Nixon: That’s right—

Kissinger: “—we’re not going to pay any price for the summit. We make agreements in our mutual interests or not at all.” But they want you there. About that there’s no doubt. Because as soon as I got tough—

Nixon: Yeah.

Haldeman: The sooner—

Kissinger: Because as soon as I got tough, he started pulling back. He said, “No, no, no, you misunderstood. You have to tell the President we are renewing the invitation. September is an excellent time. It’s a good time, still good weather—”

Nixon: Yeah, but when do they—when do they want to announce it?

Kissinger: Well, then I said, “Look, we would like to make the announcement four months ahead of time. That’s what we always do with state visits.” He said, “Well, two months is a little better.” I think they have a massive problem of getting their government to [unclear].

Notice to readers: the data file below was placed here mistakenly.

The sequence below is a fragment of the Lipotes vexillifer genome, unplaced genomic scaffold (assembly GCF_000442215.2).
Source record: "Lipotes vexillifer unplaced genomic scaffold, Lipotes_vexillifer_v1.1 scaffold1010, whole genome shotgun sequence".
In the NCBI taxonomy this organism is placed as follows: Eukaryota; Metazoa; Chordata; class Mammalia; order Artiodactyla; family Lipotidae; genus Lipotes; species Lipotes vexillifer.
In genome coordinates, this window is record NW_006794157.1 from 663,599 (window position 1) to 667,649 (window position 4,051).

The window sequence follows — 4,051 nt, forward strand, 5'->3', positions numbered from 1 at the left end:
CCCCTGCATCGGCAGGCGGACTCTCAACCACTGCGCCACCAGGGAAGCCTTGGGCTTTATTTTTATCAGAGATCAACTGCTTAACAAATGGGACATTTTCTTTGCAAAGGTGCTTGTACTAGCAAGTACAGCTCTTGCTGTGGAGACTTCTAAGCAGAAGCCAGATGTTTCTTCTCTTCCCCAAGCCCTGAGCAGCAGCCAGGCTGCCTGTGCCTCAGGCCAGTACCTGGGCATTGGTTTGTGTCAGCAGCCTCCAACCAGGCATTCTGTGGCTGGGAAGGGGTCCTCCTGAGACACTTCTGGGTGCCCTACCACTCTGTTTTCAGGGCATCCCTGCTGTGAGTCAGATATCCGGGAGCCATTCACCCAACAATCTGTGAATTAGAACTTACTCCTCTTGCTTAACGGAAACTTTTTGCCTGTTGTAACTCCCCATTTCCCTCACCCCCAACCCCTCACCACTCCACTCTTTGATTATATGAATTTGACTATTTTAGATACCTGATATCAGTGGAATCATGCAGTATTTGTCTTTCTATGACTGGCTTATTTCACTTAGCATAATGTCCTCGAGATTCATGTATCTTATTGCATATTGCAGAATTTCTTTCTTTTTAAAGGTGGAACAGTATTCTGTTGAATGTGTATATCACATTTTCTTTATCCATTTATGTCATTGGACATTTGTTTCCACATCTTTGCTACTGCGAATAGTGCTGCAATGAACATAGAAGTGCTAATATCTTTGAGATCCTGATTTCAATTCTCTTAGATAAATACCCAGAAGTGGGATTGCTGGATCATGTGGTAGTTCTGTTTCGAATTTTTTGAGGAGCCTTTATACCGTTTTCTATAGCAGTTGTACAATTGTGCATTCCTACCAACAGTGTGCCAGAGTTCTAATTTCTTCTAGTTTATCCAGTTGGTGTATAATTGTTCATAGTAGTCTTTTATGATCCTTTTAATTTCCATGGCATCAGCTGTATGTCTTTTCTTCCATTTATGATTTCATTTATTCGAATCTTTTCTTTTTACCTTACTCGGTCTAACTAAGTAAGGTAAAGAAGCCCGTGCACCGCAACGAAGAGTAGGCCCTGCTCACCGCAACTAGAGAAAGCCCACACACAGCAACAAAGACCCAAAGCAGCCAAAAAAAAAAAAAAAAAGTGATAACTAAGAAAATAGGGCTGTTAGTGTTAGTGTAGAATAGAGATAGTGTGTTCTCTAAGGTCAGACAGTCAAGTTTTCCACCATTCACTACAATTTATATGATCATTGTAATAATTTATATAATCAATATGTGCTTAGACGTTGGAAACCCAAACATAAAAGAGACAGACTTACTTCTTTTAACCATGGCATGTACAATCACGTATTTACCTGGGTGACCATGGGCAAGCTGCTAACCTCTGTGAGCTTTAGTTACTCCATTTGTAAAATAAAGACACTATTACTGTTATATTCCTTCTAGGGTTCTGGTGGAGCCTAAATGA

Nixon: Make it three months.

Kissinger: And I think they really want it. They probably may need some progress on Berlin. But I think—I’m seeing Bahr this weekend, and I think they know there’ll be progress on Berlin. And they’re using this to—

Nixon: Um-hmm [unclear]. So it came out pretty well? Didn’t it?

Kissinger: Well, I think this one, I think your SALT agreement, Mr. President—

Nixon: Without China—without China, they aren’t going to [unclear]—

Kissinger: The SALT agreement is going to drive Berlin.

Nixon: Let me tell you something: without China, they never would have agreed to the SALT.

[Page 556]

Kissinger: Because this—

Nixon: Yeah—?

Kissinger: [unclear] SALT. I don’t plague you with it. What they started with—

Nixon: I know. And a hell of a long way.

Kissinger: This is 90 percent of what we—